June 2021
Volume 62, Issue 8
Open Access
ARVO Annual Meeting Abstract  |   June 2021
Effect of enhanced lighting on detection of targets with artificially reduced acuity
Author Affiliations & Notes
  • Andrew Freedman
    Psychology, University of Minnesota Twin Cities, Minneapolis, Minnesota, United States
  • Gordon E Legge
    Psychology, University of Minnesota Twin Cities, Minneapolis, Minnesota, United States
  • Footnotes
    Commercial Relationships   Andrew Freedman, None; Gordon Legge, None
  • Footnotes
    Support  NIH Grant EY017835 and NIH Grant EY025187
Investigative Ophthalmology & Visual Science June 2021, Vol.62, 3579. doi:
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    • Get Citation

      Andrew Freedman, Gordon E Legge; Effect of enhanced lighting on detection of targets with artificially reduced acuity. Invest. Ophthalmol. Vis. Sci. 2021;62(8):3579.

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      © ARVO (1962-2015); The Authors (2016-present)

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Purpose : To design visually accessible spaces, it is important to understand how illumination and target-background luminance contrast affect detection of key features in the environment. Simply increasing overall room illumination ignores the crucial role of contrast in determining visibility, and directional lighting may reduce the contrast between an object and its background. This study examined the effects of illumination and luminance contrast on the detectability of objects in the environment for those with reduced acuity.

Methods : 13 normally sighted subjects, wearing blur goggles that reduced their acuity to approximately 20/900, completed a visual search task. Under typical ambient indoor lighting, subjects walked along a path, following a guideline, and visually searched for targets adjacent to the path. Subjects verbally identified the shape of targets as they walked. Performance was quantified with detection rate, the percent of targets subjects attempted to identify. Targets were white or grey Styrofoam objects on the floor, in a room with walls painted white or black. Spotlights were used to increase the illumination of targets placed against the walls to three fold their ambient illumination, creating two lighting conditions: ambient and enhanced. This served to either increase contrast (e.g. grey targets against black walls), or decrease contrast (grey targets against white walls). This created targets with high or low contrast with their background under both lighting conditions, for independent manipulation of both lighting and contrast. A multiple binomial logistic regression was performed to analyze the probability that a target would be detected.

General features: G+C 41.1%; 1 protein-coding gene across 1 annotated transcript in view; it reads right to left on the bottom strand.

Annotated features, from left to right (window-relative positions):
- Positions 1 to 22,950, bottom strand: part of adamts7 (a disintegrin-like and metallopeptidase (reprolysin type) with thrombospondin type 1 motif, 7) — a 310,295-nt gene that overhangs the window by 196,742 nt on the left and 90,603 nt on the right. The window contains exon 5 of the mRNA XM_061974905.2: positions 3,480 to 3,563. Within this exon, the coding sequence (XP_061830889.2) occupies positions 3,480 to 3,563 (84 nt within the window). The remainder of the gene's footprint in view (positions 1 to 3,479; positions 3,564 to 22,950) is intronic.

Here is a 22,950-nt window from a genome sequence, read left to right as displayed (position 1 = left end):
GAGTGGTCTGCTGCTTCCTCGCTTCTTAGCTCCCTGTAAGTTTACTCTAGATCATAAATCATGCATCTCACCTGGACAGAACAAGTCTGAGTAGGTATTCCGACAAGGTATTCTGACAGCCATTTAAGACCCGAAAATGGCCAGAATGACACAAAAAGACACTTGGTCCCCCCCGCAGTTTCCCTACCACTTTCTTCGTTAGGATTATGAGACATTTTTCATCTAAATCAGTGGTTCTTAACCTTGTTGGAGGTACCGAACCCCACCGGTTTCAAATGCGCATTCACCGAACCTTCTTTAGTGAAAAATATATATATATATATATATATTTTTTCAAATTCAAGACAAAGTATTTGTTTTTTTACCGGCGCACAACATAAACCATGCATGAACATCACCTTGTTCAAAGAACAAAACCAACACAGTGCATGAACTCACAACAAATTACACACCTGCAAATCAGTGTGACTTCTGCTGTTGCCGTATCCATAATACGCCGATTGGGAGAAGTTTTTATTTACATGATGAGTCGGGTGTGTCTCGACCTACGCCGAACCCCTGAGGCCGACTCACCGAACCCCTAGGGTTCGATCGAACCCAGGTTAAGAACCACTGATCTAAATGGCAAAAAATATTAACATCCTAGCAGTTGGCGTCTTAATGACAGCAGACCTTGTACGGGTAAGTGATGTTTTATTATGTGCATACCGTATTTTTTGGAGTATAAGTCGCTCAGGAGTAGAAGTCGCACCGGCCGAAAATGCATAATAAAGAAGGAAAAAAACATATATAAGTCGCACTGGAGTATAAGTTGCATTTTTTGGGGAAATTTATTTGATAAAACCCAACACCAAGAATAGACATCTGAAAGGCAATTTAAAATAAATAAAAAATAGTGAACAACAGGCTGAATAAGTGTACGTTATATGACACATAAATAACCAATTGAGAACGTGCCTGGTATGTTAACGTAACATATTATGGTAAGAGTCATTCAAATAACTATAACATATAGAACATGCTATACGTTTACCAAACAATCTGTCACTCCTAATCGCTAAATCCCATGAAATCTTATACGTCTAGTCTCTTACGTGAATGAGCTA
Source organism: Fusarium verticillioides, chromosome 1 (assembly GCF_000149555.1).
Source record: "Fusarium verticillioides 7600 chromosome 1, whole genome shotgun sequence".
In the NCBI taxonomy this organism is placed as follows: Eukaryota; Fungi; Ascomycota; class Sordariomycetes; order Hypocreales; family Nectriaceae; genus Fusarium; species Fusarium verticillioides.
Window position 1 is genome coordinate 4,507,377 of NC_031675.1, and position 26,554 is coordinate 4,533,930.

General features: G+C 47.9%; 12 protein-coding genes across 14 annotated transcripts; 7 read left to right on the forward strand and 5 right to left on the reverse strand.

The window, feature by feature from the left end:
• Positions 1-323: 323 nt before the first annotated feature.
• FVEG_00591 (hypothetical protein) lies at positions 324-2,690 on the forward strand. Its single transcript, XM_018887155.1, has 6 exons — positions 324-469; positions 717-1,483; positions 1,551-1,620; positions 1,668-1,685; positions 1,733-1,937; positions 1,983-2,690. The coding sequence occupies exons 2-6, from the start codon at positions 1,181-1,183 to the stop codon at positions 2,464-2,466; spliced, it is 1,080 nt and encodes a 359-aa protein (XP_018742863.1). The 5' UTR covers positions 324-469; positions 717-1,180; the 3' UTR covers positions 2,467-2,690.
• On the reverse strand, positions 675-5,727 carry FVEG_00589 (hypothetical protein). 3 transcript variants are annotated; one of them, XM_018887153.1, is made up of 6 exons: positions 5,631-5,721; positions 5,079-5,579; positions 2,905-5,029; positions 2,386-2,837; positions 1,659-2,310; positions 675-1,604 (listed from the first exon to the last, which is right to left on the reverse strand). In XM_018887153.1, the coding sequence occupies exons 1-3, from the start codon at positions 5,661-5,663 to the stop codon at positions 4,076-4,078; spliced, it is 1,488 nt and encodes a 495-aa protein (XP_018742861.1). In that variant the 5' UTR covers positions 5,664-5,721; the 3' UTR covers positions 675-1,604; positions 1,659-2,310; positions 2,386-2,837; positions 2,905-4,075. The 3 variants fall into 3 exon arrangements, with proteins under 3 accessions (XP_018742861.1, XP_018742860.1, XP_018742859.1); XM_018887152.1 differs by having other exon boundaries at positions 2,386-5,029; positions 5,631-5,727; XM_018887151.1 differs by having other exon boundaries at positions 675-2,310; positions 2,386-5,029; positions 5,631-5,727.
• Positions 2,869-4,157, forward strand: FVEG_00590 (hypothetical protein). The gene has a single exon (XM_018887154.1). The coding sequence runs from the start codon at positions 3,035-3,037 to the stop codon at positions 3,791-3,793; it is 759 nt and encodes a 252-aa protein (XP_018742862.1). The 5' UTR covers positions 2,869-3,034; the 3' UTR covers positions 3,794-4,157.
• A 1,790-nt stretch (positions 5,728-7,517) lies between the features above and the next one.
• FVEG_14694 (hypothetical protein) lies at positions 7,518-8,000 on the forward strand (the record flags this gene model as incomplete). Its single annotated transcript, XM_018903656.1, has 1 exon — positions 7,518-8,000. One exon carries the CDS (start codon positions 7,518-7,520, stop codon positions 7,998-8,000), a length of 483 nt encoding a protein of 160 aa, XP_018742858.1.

Results : The model was statistically significant (χ2(3)=92.89, p<.001), and showed that detection odds were significantly increased by 3.41 fold for high vs low contrast targets (CI =1.80-6.44; p<.001). While increased illumination significantly increased detection rate by 29.2% for grey targets against a black background (CI=10.4-48.1%; p=.006), it did not significantly improve performance under other conditions, and was not statistically significant in the model.

Conclusions : Under low-acuity conditions in the environment tested here, luminance contrast was more predictive of object detectability than illumination. Notably, in some cases, increased illumination from directional lighting enhanced detectability by increasing target-background contrast.

This is a 2021 ARVO Annual Meeting abstract.


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